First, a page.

Bird bath

Back in January when the gum tree came down on the hill, we decided that we’d turn the stump into a bird bath. And now, only 8 months later, it’s done! Another one of those bottom-of-the-priority-list projects.

And several methods for carving the thing out had to be invented. Plain drill bits, spade bits, routing, chiselling, letting-it-fill-with-water-and-waiting-for-the-wood-to-rot.








Wiring for the fish pond

The major stumbling block to getting the fish pond finished has been getting the wiring up the hill from the house (it will be 24V DC from the solar panel).

Digging trenches is the worst job ever. Digging them under trees is even worse, trying to get the shovel in the ground while bent over under the branches. I started digging away from the pond months and months ago, and got about three metres before getting a back pain.

Anyway, time to quit my whinging and get on with it.


Note to self: don’t bury the conduit before trying to pull the wire. Had to dig up the conduit joins buried earlier so that the wire could be pulled through one section at a time.

Finally made it all the way up to the pump housing, and found that the wire was only just long enough.


I’d like to say that was perfect planning but it was sheer guesswork while standing in the wiring section at Bunnings. So perfect guessing!

I’ll need some more flexible tubing for connecting the water pipe to the pump, but otherwise this end of things is getting pretty close to done and we’ll be ready to put some concrete in the pond hole and seal it up.

Onion weed

Bill called these white flowers “snowdrops” when he came to visit our Sherbrooke house, and that’s what we’ve been calling them. A little research shows that they aren’t snowdrops at all, but the noxious onion weed nothoscordum inodorum. They pretty much cover the top of the hill; it seems they’ve invaded from the bushy area across the road (they line the roadsides everywhere here).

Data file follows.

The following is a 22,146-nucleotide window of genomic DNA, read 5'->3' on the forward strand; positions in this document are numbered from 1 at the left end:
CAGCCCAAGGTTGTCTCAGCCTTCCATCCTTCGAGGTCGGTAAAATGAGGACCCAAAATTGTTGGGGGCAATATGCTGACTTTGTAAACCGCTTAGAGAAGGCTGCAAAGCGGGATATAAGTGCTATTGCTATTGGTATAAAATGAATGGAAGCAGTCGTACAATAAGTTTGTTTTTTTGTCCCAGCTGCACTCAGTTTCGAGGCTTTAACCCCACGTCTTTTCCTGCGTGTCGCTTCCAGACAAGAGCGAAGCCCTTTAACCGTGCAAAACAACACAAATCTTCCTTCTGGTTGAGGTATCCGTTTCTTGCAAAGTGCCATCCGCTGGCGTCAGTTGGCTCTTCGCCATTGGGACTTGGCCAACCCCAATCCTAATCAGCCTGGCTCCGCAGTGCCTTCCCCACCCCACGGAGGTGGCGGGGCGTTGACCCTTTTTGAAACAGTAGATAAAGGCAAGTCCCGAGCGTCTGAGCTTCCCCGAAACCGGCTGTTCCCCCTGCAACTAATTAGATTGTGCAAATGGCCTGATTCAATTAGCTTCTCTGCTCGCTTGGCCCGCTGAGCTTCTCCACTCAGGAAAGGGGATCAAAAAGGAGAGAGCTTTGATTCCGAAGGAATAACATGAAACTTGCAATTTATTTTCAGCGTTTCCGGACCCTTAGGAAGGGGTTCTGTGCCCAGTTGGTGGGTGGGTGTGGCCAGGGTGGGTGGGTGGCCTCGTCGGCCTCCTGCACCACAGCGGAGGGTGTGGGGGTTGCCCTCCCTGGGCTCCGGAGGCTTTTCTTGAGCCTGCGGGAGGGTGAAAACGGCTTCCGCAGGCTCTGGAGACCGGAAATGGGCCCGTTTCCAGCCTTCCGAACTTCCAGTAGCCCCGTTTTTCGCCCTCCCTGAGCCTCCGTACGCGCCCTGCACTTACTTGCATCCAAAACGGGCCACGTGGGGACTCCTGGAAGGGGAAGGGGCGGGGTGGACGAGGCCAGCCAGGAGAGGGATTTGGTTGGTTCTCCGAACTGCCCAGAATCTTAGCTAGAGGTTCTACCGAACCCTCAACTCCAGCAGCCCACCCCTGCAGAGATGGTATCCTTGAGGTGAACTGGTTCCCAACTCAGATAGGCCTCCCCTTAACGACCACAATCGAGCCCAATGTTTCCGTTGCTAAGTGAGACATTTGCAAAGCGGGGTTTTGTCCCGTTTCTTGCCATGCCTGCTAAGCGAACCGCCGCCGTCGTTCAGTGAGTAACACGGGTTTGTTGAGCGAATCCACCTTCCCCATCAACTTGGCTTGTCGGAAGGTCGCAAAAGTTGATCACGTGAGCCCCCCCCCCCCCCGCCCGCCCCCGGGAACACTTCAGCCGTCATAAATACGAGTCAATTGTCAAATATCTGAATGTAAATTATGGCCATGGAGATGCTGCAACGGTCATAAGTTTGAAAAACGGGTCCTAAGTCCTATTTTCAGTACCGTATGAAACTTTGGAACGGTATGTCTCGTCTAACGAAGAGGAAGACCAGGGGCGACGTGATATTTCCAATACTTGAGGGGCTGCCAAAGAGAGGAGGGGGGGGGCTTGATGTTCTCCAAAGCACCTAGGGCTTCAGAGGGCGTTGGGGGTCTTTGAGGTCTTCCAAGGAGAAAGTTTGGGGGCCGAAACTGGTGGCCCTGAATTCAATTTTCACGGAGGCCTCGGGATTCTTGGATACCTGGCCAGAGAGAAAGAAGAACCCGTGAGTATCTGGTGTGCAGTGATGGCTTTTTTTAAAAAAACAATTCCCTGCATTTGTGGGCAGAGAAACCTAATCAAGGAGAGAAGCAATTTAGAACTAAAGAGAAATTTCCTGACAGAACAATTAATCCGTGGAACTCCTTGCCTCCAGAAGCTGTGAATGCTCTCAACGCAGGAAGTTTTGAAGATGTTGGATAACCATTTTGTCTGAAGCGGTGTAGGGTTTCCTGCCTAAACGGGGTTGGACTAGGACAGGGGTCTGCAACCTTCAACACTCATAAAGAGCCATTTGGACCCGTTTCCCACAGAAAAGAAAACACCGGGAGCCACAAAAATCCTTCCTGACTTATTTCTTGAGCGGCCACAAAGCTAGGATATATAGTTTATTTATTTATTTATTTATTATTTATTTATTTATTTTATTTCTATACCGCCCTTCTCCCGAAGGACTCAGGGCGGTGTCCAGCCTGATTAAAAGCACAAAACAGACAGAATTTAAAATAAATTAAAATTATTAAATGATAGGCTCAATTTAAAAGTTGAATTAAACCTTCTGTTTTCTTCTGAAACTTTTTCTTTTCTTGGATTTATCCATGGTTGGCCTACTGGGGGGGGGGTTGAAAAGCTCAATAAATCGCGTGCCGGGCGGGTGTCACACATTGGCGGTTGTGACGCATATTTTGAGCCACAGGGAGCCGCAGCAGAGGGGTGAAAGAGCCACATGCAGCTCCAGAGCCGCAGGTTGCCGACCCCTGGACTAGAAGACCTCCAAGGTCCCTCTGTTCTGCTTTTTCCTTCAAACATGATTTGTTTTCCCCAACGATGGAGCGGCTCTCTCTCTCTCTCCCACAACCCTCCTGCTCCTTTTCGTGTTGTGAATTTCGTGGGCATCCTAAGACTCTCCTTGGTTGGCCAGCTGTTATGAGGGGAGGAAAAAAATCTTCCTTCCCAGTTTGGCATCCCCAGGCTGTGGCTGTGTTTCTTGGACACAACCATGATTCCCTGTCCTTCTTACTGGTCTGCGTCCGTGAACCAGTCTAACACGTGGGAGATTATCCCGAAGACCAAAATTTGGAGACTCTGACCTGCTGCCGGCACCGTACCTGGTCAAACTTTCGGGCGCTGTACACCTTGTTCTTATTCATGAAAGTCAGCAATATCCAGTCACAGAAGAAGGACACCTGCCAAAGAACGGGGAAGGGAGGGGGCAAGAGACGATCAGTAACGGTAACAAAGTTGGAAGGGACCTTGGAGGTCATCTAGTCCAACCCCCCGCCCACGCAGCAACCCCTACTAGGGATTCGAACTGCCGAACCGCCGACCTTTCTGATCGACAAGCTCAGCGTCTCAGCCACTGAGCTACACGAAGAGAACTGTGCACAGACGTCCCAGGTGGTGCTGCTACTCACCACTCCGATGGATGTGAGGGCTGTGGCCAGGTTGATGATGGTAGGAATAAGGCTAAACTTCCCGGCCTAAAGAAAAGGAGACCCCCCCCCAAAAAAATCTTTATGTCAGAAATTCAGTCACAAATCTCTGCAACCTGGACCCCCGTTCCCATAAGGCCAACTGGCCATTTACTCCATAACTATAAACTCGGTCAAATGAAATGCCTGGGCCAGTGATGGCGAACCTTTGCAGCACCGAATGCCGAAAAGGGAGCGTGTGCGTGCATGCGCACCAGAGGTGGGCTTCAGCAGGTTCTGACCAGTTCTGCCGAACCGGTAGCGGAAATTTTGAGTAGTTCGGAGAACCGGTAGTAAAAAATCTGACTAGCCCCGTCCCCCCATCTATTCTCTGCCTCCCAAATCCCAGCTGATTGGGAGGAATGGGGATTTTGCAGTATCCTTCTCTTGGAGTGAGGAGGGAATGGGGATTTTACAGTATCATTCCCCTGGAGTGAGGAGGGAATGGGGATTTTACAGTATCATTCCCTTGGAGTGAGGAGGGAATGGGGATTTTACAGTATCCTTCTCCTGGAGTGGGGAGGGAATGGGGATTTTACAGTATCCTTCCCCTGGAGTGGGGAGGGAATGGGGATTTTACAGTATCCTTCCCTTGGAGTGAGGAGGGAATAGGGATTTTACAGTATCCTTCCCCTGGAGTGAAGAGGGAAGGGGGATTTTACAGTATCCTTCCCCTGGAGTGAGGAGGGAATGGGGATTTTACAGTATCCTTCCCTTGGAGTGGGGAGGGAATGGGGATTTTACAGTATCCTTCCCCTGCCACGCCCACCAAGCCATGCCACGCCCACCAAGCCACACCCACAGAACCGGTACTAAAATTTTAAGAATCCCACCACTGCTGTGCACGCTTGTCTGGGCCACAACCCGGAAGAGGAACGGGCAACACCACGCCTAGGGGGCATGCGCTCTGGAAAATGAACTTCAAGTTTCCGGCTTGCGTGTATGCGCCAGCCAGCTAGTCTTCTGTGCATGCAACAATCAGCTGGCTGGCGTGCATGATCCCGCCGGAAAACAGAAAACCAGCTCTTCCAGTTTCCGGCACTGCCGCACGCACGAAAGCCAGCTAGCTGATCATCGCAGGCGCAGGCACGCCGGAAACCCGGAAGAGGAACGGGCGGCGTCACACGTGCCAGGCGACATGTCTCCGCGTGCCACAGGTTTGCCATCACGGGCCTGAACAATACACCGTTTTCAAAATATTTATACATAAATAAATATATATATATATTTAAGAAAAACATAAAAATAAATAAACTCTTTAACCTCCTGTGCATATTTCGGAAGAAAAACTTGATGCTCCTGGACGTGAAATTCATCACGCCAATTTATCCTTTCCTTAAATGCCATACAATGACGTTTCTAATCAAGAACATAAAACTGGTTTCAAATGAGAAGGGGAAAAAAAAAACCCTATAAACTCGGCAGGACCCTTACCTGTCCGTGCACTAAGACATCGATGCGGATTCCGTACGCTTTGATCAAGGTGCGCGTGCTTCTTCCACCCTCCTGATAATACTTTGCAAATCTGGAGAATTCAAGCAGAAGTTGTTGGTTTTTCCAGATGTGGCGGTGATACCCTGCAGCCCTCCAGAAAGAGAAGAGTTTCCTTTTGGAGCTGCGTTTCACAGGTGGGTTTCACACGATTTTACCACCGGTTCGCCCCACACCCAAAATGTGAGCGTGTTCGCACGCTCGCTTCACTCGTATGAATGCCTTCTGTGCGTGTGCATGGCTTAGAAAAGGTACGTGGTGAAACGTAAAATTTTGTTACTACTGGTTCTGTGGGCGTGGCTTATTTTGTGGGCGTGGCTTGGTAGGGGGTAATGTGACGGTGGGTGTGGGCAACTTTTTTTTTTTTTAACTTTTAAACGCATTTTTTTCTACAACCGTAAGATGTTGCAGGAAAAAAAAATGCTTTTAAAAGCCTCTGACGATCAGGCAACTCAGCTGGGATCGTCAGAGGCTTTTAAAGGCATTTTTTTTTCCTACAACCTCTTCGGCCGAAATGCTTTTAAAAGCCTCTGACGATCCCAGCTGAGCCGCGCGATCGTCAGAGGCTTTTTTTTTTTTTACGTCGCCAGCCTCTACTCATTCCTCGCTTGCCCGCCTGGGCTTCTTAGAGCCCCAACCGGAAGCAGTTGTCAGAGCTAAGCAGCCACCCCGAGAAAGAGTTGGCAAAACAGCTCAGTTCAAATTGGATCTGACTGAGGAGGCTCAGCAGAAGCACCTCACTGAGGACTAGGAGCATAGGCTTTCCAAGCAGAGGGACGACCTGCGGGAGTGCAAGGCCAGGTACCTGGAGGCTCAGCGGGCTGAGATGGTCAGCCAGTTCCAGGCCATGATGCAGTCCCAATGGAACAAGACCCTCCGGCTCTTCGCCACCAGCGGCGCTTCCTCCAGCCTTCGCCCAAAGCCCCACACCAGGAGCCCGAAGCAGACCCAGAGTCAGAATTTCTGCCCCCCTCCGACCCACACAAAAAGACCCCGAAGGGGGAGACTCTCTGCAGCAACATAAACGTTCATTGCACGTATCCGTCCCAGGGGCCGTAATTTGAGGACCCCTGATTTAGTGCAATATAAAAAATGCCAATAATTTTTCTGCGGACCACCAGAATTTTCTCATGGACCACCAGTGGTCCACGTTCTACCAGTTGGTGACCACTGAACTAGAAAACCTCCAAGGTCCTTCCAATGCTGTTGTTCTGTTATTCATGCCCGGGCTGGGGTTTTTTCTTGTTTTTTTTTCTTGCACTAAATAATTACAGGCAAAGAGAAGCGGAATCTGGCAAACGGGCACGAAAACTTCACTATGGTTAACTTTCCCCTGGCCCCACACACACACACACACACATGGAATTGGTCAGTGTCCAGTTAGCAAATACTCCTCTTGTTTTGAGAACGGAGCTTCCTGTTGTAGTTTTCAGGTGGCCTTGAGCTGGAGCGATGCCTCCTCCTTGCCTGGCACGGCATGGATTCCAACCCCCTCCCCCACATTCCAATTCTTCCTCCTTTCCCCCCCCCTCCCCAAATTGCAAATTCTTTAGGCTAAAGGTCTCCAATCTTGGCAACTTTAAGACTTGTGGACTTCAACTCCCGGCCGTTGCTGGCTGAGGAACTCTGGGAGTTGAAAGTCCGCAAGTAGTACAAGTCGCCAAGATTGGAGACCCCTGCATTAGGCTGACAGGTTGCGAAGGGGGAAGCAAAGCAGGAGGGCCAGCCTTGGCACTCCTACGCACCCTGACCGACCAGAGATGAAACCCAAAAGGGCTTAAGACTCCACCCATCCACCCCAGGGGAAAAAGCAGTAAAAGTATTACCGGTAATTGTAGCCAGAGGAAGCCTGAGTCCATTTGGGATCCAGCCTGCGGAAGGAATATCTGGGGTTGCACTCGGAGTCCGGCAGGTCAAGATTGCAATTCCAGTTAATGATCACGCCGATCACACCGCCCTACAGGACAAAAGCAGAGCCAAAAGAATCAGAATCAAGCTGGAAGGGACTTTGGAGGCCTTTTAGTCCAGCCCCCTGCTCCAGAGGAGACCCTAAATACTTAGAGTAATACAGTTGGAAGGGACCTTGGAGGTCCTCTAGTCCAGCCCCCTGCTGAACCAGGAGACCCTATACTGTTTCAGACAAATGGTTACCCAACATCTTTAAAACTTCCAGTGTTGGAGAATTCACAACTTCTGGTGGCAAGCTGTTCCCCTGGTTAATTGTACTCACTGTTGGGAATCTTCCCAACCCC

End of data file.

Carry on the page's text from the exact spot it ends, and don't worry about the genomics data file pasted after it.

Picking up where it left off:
The only way to get rid of them is to dig them up. They can’t be pulled out because the stalks just break off leaving the bulb underground, to re-emerge next year. It’s going to have to be a systematic and ruthless eradication campaign. We need to get onto it while we can still see them; they’ll soon disappear back under the ground. Here, a patch has been replaced with everlasting seeds.


Interlude: flowers

Spring is a proper thing here up the mountain. Everything suddenly springs to life. Some of my seedling packets said I could plant some things in autumn, but it’s not really true. The little seedlings struggled to get a footing over winter and have only just now started to look like they might be a bit happy. A lot of my nasturtiums got a few little leaves and then just stopped growing. Action now, though.


The stock is a bit disappointing. These seeds were planted first thing in the first seedling nursery, but barely managed to grow. The three that made it through went up next to the blueberries near the fish pond have flowered well, but not really like the pictures. Was kind of expecting these tall spears covered in triple-petalled flowers, but these ones are quite bushy.


End of season tulips are dead cheap around here. The Tesselaar tulip farm is just down the road, and I suspect the local market gets flooded with the ones that don’t do so well. These were $10 (in total) from the cricket club’s fundraising sale.